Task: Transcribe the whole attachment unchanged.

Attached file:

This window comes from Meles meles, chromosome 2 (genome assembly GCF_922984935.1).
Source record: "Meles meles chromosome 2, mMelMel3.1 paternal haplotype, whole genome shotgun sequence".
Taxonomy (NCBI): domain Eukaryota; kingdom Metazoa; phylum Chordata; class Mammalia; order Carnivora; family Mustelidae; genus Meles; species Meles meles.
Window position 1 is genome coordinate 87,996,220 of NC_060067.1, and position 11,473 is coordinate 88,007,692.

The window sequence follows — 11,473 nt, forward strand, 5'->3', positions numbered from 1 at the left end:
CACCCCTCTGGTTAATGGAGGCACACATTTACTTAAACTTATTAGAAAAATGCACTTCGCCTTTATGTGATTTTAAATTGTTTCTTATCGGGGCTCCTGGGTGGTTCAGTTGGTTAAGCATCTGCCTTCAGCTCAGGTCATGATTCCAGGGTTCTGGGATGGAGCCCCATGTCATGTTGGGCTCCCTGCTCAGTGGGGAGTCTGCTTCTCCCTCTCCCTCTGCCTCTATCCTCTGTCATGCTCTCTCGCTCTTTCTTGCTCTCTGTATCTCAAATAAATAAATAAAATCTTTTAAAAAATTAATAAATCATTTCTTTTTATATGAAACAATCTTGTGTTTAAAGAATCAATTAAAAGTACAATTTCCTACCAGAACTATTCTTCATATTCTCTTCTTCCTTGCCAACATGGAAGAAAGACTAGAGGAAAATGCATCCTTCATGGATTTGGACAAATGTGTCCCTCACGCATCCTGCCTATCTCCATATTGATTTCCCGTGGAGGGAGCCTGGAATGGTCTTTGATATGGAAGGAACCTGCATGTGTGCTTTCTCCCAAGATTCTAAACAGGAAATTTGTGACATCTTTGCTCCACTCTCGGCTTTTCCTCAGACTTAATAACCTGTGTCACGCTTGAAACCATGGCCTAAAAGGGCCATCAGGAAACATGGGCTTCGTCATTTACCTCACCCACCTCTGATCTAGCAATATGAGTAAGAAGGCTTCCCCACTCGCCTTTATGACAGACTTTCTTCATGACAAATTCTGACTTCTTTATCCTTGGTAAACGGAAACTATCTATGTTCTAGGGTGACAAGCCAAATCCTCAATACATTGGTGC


This window comes from Meles meles, chromosome 2 (genome assembly GCF_922984935.1).
Source record: "Meles meles chromosome 2, mMelMel3.1 paternal haplotype, whole genome shotgun sequence".
Taxonomy (NCBI): domain Eukaryota; kingdom Metazoa; phylum Chordata; class Mammalia; order Carnivora; family Mustelidae; genus Meles; species Meles meles.
Window position 1 is genome coordinate 87,996,220 of NC_060067.1, and position 11,473 is coordinate 88,007,692.

The window sequence follows — 11,473 nt, forward strand, 5'->3', positions numbered from 1 at the left end:
CACCCCTCTGGTTAATGGAGGCACACATTTACTTAAACTTATTAGAAAAATGCACTTCGCCTTTATGTGATTTTAAATTGTTTCTTATCGGGGCTCCTGGGTGGTTCAGTTGGTTAAGCATCTGCCTTCAGCTCAGGTCATGATTCCAGGGTTCTGGGATGGAGCCCCATGTCATGTTGGGCTCCCTGCTCAGTGGGGAGTCTGCTTCTCCCTCTCCCTCTGCCTCTATCCTCTGTCATGCTCTCTCGCTCTTTCTTGCTCTCTGTATCTCAAATAAATAAATAAAATCTTTTAAAAAATTAATAAATCATTTCTTTTTATATGAAACAATCTTGTGTTTAAAGAATCAATTAAAAGTACAATTTCCTACCAGAACTATTCTTCATATTCTCTTCTTCCTTGCCAACATGGAAGAAAGACTAGAGGAAAATGCATCCTTCATGGATTTGGACAAATGTGTCCCTCACGCATCCTGCCTATCTCCATATTGATTTCCCGTGGAGGGAGCCTGGAATGGTCTTTGATATGGAAGGAACCTGCATGTGTGCTTTCTCCCAAGATTCTAAACAGGAAATTTGTGACATCTTTGCTCCACTCTCGGCTTTTCCTCAGACTTAATAACCTGTGTCACGCTTGAAACCATGGCCTAAAAGGGCCATCAGGAAACATGGGCTTCGTCATTTACCTCACCCACCTCTGATCTAGCAATATGAGTAAGAAGGCTTCCCCACTCGCCTTTATGACAGACTTTCTTCATGACAAATTCTGACTTCTTTATCCTTGGTAAACGGAAACTATCTATGTTCTAGGGTGACAAGCCAAATCCTCAATACATTGGTGC